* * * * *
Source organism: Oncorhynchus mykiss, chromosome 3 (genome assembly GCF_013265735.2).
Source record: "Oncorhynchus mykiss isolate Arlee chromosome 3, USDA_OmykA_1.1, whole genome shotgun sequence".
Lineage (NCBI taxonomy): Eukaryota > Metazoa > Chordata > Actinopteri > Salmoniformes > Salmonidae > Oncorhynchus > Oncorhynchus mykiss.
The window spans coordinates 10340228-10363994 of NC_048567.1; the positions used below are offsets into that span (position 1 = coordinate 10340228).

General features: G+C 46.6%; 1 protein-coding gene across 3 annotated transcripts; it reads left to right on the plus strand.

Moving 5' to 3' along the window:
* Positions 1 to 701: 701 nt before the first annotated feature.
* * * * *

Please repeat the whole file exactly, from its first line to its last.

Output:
Source organism: Oncorhynchus mykiss, chromosome 3 (genome assembly GCF_013265735.2).
Source record: "Oncorhynchus mykiss isolate Arlee chromosome 3, USDA_OmykA_1.1, whole genome shotgun sequence".
Lineage (NCBI taxonomy): Eukaryota > Metazoa > Chordata > Actinopteri > Salmoniformes > Salmonidae > Oncorhynchus > Oncorhynchus mykiss.
The window spans coordinates 10340228-10363994 of NC_048567.1; the positions used below are offsets into that span (position 1 = coordinate 10340228).

General features: G+C 46.6%; 1 protein-coding gene across 3 annotated transcripts; it reads left to right on the plus strand.

Moving 5' to 3' along the window:
* Positions 1 to 701: 701 nt before the first annotated feature.